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Must-see opening round matchups

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Just a couple of years ago, it would have been difficult to call any game a “must-see”, simply because television coverage of the NCAA tournament was heavily regionalized. If you lived in, say, Tampa and wanted to watch the Salt Lake City pod, your local channel might not show it. It was off to the local sports bar for you.

Nothing against sports bars, but isn’t it nice that our Big Dance coverage is now split amongst several channels, so we can really watch any game we want to, from the comfort of our own homes? Now that it’s a reality, let’s take advantage. Here are the must-see games of the opening round of the NCAA Tournament.

Wednesday, March 20

No. 13 Boise State vs. No. 13 La Salle, 9:10 pm ET (tru TV): I know, you don’t often make time to watch the games in Dayton, but this one is worth your while. Two teams from tough mid-major leagues that had to sweat it out until selection Sunday, and now they get to go at one another’s throats. La Salle finished fifth in the A-10, but owns wins over fellow tourney invitees Iona, Villanova, Butler and VCU. The Broncos of Boise State did likewise, taking down Creighton, San Diego State, UNLV and Colorado State along the way. Keep a special eye out for Boise’s Derrick Marks, who has scored more than 30 points three times this season.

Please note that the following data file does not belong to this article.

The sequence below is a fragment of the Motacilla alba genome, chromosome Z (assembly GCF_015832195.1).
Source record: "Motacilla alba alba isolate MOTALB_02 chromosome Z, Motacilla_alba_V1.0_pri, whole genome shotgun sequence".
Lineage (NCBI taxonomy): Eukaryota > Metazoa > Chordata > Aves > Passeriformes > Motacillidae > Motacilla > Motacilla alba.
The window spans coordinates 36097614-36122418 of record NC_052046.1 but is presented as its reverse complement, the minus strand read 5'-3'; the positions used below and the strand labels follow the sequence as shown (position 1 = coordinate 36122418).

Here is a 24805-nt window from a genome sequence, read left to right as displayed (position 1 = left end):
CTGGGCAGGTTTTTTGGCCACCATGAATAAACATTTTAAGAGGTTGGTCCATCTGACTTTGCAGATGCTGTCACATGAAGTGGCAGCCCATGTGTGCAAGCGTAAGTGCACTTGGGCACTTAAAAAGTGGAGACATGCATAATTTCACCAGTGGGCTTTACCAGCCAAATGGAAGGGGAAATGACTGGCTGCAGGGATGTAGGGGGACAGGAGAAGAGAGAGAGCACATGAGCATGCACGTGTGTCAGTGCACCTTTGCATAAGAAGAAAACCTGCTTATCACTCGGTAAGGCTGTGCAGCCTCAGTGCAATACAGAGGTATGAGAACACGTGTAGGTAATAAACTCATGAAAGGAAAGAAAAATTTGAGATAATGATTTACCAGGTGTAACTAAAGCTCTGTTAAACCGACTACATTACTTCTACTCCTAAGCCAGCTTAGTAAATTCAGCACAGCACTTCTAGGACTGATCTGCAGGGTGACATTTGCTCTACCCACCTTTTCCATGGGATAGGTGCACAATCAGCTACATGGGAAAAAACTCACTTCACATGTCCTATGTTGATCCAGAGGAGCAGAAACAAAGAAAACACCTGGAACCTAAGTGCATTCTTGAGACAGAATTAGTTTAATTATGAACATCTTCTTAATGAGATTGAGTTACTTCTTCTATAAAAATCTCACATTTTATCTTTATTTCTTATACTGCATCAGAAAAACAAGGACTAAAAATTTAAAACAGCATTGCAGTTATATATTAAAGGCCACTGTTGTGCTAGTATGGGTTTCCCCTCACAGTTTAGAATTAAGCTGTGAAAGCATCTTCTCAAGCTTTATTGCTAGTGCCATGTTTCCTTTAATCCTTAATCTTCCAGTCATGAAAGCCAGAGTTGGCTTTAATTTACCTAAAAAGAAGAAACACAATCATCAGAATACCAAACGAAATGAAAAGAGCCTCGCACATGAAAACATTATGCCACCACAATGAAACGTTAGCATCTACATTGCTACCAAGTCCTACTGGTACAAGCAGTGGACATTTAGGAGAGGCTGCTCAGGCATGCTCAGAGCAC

(CLICK HERE: Complete preview of Thursday’s games)

Thursday, March 21

No. 6 Butler vs. No. 11 Bucknell, 12:40 pm (tru TV): Butler is known for Rotnei Clarke’s circus shots from outside, but they’re a surprisingly adept rebounding team as well. The Bison – best remembered for their upset of Kansas in 2005 – are built around big man Mike Muscala (19 ppg, 11.2 rpg), but perform exceedingly well on the perimeter. Call this one the “what you see is not necessarily what you’ll get” game of the early going.

No. 8 Pittsburgh vs. No. 9 Wichita State, 1:40 pm (TBS): These two teams are as gritty as the cities they come from. Pitt beat Syracuse by ten at home, battered Georgetown on the road and swept Villanova this season. The Shockers from Wichita won at VCU and came in a very close second to Creighton in the Missouri Valley. Cleanthony Early (13.8 ppg) and Carl Hall (12.8 ppg) give WSU a potent interior combo, but Pitt is relentless on both ends of the floor. It should be a dandy.